CMC – A member of the recently established Commission on Cannabis Legalization and Regulation in Grenada has warned that the legalization of marijuana will not happen overnight, and in the interim is recommending that people 25 years and under who were charged, convicted and or imprisoned for simple cannabis possession be pardon by the Governor General.
“This thing is not going to happen overnight, it is going to take time,” said attorney Anselm Clouden, who represents the Ministry of Legal Affairs on the Commission.
He told reporters “for example, we have laws on the book that prohibits possession of any quantity from one marijuana cigarette joint to how much for possession of trafficking”.
Clouden is of the opinion that while the laws relating to cannabis are under review the Government should clean the records of those who have this criminal conviction against their names.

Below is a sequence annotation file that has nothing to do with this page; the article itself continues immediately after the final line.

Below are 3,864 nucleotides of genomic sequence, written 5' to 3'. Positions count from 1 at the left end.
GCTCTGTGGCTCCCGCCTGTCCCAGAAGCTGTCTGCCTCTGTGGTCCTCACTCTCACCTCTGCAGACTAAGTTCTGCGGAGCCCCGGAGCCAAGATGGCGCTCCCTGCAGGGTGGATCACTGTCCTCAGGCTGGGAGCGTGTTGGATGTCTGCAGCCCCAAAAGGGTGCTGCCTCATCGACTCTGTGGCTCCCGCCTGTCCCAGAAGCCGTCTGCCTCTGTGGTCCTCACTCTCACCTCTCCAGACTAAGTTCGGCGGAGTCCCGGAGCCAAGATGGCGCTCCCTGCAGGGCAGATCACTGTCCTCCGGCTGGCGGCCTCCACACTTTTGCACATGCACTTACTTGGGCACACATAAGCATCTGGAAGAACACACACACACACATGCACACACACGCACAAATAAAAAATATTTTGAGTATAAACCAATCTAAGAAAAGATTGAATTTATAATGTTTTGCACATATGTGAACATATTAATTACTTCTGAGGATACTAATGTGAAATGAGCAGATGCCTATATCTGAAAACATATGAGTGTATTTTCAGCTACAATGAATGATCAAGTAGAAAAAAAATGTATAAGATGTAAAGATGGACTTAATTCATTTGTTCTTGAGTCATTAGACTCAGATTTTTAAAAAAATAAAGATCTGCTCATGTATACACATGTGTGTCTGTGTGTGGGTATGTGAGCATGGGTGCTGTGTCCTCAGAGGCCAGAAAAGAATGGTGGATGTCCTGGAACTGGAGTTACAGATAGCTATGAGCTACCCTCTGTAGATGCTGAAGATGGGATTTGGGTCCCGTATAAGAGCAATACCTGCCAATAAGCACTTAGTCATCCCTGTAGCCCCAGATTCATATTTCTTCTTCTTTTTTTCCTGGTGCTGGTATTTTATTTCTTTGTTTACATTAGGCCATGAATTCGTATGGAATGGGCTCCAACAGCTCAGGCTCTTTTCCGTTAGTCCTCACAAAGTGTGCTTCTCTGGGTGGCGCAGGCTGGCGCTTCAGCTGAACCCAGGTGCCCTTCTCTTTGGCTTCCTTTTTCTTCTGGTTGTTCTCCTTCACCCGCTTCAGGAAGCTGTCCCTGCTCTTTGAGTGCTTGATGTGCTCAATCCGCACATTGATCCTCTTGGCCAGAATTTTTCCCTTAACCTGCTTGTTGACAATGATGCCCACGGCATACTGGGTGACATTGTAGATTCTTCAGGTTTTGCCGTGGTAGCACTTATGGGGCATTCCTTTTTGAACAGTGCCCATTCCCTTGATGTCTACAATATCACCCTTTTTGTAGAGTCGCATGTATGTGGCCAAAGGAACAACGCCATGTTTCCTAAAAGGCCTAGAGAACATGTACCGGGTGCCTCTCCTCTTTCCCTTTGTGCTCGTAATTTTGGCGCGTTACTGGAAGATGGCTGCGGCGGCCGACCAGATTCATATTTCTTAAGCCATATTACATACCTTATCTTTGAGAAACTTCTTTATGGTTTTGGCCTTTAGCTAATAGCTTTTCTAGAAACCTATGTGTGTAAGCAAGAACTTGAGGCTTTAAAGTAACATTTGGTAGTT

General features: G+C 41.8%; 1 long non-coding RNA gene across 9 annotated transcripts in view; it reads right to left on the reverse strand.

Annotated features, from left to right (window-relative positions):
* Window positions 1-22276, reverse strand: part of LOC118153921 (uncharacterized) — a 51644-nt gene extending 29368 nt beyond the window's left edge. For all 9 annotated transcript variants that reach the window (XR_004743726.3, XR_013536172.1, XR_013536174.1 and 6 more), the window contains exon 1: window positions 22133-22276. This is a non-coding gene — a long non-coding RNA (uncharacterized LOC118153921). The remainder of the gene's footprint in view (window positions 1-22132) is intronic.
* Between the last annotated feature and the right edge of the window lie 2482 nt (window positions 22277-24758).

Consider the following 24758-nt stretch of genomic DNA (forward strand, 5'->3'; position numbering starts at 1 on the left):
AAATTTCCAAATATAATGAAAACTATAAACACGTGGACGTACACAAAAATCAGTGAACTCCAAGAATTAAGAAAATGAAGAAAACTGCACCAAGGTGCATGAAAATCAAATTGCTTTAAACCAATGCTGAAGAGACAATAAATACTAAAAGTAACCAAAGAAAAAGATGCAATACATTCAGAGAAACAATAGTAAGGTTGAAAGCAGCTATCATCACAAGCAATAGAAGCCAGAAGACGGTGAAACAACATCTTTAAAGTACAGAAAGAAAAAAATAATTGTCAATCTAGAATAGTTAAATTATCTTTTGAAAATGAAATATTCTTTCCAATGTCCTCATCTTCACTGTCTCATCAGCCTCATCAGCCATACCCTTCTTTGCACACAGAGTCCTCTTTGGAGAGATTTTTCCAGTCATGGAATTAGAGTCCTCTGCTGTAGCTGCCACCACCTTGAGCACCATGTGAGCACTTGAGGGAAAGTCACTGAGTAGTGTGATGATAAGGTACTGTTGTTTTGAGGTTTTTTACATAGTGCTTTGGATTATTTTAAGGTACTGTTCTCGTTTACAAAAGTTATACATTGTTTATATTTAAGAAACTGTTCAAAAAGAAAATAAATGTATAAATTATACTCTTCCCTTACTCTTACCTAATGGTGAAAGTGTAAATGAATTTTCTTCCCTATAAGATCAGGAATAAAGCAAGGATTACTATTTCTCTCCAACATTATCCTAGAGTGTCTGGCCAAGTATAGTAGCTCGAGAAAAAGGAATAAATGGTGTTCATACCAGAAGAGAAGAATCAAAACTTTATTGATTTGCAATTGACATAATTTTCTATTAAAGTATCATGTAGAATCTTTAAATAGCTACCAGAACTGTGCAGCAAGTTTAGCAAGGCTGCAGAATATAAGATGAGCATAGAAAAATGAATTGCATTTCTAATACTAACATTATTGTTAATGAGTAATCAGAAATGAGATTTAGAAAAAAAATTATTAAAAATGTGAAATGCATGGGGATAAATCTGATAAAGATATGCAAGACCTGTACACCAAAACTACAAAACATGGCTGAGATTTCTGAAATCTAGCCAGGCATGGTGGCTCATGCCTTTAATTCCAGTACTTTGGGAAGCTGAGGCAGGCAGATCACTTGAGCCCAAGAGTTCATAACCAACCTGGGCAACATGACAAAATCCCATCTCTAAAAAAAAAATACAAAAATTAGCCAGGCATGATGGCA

“There is a need to signal to the public, and I will advise that persons, young persons 25 and under that were charged, some imprisoned or convicted that a pardon could be given to them now,” he said.
The prominent criminal lawyer said those people under the age of 25 are in a special group because they will want to pursue studies overseas, become more viable on the job market, and travel to foreign universities as well as needing a visa to travel to either reside or be reunited with relatives.
“Having that stain on your record, especially young people inhibits or sometimes creates denial on such applications …it doesn’t say what quantity you have it just says that you were found guilty of being in possession of a controlled drug,” he said.
He is therefore advocating for those who were convicted for simple possession to receive a pardon from the Governor General as allowed under Section 72 of the Constitution Act which focuses on the Prerogative of Mercy.
However, these actions can only occur acting in accordance with the advice of the Prime Minister.
The Commission is expected to complete its work and present its findings and recommendations no later than 14 months following the first meeting that was held on September 20.